(Oops, wait. Is that word — "blueprint" — now trademarked by the Brooklyn Nets, seeing as they are being billed as the basketball extension of Jay-Z's empire? Hopefully, they don't have a problem with me using it in reference to the Heat, since LeBron James and J Hova are supposedly buds.)
Anyway, Game 2 of the Heat's opening-round playoff series against the Knicks on Monday illustrated exactly how the team constructed by general manager Pat Riley is supposed to operate. Dwyane Wade went to the cup at will. Chris Bosh scored in a variety of ways, got to the free throw line and demonstrated his excellent passing skills. Once again, James was transcendent, and once again, he will get next to no credit for it.
All those things happen regularly for Miami, though. The less predictable parts (or shall we say, the reasonable doubts) were Mario Chalmers, Mike Miller and Shane Battier knocking down open shots, doing those sort of Terry Porter, Matt Bullard, Rick Fox-type things that every champion needs.
If the Heat play at the level they did in the first two games of this series, James is not long for the nation's doghouse. This team would not just make it to the NBA Finals, it would blow the doors off the weakened Eastern Conference and have a week to admire its handiwork while whoever is left in the West battles through the end of the conference Finals.
In the minutely small sample size of two games, the Heat scored an absurd 117 points per 100 possessions and held the Knicks to 93 points per 100 possessions. They made up for so-so rebounding by capitalizing on New York's lack of a playoff-caliber point guard, forcing 40 turnovers, keyed by James' six steals. You can't knock the hustle.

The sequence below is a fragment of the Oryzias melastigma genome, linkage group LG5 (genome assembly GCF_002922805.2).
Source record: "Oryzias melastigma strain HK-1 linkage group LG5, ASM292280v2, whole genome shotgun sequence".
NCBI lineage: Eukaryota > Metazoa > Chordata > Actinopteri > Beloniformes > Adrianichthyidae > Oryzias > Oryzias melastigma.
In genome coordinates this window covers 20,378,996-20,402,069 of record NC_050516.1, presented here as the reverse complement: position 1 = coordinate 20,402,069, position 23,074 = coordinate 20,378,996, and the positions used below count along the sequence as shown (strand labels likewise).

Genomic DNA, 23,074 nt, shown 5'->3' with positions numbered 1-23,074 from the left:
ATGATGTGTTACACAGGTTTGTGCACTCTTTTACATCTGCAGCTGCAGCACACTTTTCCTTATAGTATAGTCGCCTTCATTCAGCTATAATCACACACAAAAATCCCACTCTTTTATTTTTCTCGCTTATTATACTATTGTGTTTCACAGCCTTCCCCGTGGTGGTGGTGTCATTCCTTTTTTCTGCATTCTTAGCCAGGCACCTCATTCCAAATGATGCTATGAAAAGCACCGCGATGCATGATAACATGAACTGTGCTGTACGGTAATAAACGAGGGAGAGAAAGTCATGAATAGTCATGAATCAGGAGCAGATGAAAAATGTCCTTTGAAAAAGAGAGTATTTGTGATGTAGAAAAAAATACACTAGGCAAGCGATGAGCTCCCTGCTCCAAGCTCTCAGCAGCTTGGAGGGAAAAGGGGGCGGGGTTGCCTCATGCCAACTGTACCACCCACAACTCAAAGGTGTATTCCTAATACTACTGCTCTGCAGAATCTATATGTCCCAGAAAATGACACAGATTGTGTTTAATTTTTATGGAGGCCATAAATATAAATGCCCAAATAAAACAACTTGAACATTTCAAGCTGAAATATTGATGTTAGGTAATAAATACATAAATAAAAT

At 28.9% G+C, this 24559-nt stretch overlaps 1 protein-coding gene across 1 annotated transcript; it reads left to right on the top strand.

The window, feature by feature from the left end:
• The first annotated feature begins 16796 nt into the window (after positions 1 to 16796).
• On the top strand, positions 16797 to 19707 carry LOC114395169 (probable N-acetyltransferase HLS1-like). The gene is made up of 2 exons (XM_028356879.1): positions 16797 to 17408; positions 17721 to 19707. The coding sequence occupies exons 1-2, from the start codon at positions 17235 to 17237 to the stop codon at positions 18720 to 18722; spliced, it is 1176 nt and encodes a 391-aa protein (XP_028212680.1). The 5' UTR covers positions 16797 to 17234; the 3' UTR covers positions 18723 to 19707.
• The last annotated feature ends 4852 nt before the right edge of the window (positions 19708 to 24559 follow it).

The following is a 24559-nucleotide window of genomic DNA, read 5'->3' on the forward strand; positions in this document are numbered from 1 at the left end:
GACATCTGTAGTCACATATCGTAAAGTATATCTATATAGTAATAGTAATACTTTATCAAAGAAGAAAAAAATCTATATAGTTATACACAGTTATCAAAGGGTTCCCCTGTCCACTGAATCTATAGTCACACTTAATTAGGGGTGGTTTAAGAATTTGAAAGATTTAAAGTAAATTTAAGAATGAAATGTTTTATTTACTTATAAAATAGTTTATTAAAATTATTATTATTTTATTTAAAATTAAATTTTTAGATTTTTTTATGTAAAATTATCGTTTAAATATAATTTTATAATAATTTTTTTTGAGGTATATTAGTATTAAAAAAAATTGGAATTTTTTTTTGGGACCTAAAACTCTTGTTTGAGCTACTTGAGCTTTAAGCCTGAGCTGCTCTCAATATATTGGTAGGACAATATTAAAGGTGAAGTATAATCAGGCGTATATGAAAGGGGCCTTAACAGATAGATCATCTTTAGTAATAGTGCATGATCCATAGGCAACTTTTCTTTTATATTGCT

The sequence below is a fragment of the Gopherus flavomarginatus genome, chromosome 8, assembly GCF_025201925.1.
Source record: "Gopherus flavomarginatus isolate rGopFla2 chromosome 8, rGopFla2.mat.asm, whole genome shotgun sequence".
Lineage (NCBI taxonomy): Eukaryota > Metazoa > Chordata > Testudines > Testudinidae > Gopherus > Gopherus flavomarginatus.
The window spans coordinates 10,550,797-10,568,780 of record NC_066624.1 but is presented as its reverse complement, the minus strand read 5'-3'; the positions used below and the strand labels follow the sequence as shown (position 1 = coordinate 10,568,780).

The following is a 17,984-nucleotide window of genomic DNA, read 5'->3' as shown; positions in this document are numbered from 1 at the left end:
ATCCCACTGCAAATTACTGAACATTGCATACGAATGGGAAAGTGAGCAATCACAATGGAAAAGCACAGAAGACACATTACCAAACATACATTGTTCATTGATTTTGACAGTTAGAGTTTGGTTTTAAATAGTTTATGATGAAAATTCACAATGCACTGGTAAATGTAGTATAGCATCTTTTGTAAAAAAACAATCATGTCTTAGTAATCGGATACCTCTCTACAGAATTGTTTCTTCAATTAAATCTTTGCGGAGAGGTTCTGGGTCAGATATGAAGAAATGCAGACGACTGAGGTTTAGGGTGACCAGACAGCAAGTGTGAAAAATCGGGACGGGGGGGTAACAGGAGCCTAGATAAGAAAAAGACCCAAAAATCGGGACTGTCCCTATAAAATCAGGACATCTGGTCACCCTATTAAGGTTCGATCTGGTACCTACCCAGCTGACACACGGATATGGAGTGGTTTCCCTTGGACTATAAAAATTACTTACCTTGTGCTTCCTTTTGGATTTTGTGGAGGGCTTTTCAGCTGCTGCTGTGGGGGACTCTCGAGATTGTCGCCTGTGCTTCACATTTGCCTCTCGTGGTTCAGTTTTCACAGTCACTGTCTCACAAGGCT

Everyone is aware of what James did in the series opener, and although he was not quite the same scorer (or flopper) on Monday, he did all of the other things that bring to mind both the offensive versatility of Magic Johnson and the defensive intimidation of Dikembe Mutombo. James had nine assists and seven rebounds to accompany his 19 points, and he exerted his will over the game every bit as much as Wade, who scored 25 points on 11-for-18 shooting, or Carmelo Anthony, who scored a game-high 30 points while predictably taking a game-high 26 shots.
Battier and Miller, who were brought to Miami to provide veteran savvy and 3-point shooting, have been prevented from bringing the latter due to injuries and flat-out ineffectiveness. They combined to shoot 6-for-10 from deep on Monday, and the gimpy Miller even added four boards and four assists. Chalmers had 13 points, but most importantly, he had six assists and only committed two turnovers.
The scariest thing of all might be that the Heat are having so much success despite not playing at a truly unsustainable level defensively. (Their offensive numbers are destined to come back to the middle of the bell curve eventually. Aren't they?) The Heat could let up two or three more points per 100 possessions and be in the realm of the Bulls' and Celtics' defenses during the regular season, and merely an adequate offense would then make them the title contender. Add an explosive attack that includes two of the best players in the game, and that contender becomes a runaway favorite.
Two games do not make a champion or even a series. As they used to say on the NBA on NBC, it is not officially a playoff series until a road team wins a game. Up next are two games in New York, where the suntanned skin of South Beach sitting courtside will be replaced with the tangerine hue from the tanning beds. (The hair will be just as unforgiveable.) The Knicks went 22-11 at Madison Square Garden this season despite a roster in constant flux, and the MSG crowd's cheers and jeers may be enough to preclude another 33-point beatdown.
The way the Heat played in the first two games, though, it is hard to see even the homeward-bound Knicks mustering much resistance. In James' second postseason in Miami, the Heat are showing that they may have gotten through their hard knock life and are coming of age.